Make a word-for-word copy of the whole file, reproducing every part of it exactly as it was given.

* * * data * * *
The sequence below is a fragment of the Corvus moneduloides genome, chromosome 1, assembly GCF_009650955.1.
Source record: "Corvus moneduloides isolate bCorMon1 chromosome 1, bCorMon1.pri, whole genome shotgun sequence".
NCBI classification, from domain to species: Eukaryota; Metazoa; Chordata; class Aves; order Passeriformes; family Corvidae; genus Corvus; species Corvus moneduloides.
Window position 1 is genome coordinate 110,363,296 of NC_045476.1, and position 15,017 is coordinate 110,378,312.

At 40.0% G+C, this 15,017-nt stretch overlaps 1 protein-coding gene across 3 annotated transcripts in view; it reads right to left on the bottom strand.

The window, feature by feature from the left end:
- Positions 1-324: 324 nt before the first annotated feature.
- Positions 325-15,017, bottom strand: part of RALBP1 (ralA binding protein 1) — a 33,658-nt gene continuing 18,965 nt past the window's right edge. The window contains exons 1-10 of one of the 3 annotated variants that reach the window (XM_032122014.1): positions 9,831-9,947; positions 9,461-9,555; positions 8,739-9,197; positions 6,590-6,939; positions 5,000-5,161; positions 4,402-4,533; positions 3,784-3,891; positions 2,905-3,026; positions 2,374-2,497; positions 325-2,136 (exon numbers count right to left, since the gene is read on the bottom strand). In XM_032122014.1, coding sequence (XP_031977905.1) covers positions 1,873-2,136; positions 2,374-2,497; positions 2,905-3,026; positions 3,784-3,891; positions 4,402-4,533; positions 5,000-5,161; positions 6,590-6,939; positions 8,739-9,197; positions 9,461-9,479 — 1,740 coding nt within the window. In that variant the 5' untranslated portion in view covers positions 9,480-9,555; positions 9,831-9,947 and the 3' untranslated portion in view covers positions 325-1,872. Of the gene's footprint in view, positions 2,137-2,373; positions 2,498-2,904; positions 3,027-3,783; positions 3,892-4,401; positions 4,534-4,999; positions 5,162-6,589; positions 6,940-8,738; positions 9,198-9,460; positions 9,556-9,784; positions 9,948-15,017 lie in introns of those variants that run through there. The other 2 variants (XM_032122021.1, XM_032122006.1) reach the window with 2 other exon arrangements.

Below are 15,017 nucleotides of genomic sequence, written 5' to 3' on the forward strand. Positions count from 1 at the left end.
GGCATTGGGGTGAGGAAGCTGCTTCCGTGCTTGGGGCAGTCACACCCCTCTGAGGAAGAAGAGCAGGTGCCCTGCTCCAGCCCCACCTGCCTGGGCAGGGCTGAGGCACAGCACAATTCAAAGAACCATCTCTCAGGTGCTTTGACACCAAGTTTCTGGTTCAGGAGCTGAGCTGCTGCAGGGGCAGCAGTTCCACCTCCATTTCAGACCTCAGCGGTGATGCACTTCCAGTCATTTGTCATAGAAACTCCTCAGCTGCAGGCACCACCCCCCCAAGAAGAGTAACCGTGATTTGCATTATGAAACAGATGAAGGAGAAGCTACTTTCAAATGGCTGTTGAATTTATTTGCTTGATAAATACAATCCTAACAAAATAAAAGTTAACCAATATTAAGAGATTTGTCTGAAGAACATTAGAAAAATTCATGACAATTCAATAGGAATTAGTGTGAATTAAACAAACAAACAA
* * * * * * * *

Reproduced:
The sequence below is a fragment of the Corvus moneduloides genome, chromosome 1, assembly GCF_009650955.1.
Source record: "Corvus moneduloides isolate bCorMon1 chromosome 1, bCorMon1.pri, whole genome shotgun sequence".
NCBI classification, from domain to species: Eukaryota; Metazoa; Chordata; class Aves; order Passeriformes; family Corvidae; genus Corvus; species Corvus moneduloides.
Window position 1 is genome coordinate 110,363,296 of NC_045476.1, and position 15,017 is coordinate 110,378,312.

At 40.0% G+C, this 15,017-nt stretch overlaps 1 protein-coding gene across 3 annotated transcripts in view; it reads right to left on the bottom strand.

The window, feature by feature from the left end:
- Positions 1-324: 324 nt before the first annotated feature.
- Positions 325-15,017, bottom strand: part of RALBP1 (ralA binding protein 1) — a 33,658-nt gene continuing 18,965 nt past the window's right edge. The window contains exons 1-10 of one of the 3 annotated variants that reach the window (XM_032122014.1): positions 9,831-9,947; positions 9,461-9,555; positions 8,739-9,197; positions 6,590-6,939; positions 5,000-5,161; positions 4,402-4,533; positions 3,784-3,891; positions 2,905-3,026; positions 2,374-2,497; positions 325-2,136 (exon numbers count right to left, since the gene is read on the bottom strand). In XM_032122014.1, coding sequence (XP_031977905.1) covers positions 1,873-2,136; positions 2,374-2,497; positions 2,905-3,026; positions 3,784-3,891; positions 4,402-4,533; positions 5,000-5,161; positions 6,590-6,939; positions 8,739-9,197; positions 9,461-9,479 — 1,740 coding nt within the window. In that variant the 5' untranslated portion in view covers positions 9,480-9,555; positions 9,831-9,947 and the 3' untranslated portion in view covers positions 325-1,872. Of the gene's footprint in view, positions 2,137-2,373; positions 2,498-2,904; positions 3,027-3,783; positions 3,892-4,401; positions 4,534-4,999; positions 5,162-6,589; positions 6,940-8,738; positions 9,198-9,460; positions 9,556-9,784; positions 9,948-15,017 lie in introns of those variants that run through there. The other 2 variants (XM_032122021.1, XM_032122006.1) reach the window with 2 other exon arrangements.

Below are 15,017 nucleotides of genomic sequence, written 5' to 3' on the forward strand. Positions count from 1 at the left end.
GGCATTGGGGTGAGGAAGCTGCTTCCGTGCTTGGGGCAGTCACACCCCTCTGAGGAAGAAGAGCAGGTGCCCTGCTCCAGCCCCACCTGCCTGGGCAGGGCTGAGGCACAGCACAATTCAAAGAACCATCTCTCAGGTGCTTTGACACCAAGTTTCTGGTTCAGGAGCTGAGCTGCTGCAGGGGCAGCAGTTCCACCTCCATTTCAGACCTCAGCGGTGATGCACTTCCAGTCATTTGTCATAGAAACTCCTCAGCTGCAGGCACCACCCCCCCAAGAAGAGTAACCGTGATTTGCATTATGAAACAGATGAAGGAGAAGCTACTTTCAAATGGCTGTTGAATTTATTTGCTTGATAAATACAATCCTAACAAAATAAAAGTTAACCAATATTAAGAGATTTGTCTGAAGAACATTAGAAAAATTCATGACAATTCAATAGGAATTAGTGTGAATTAAACAAACAAACAA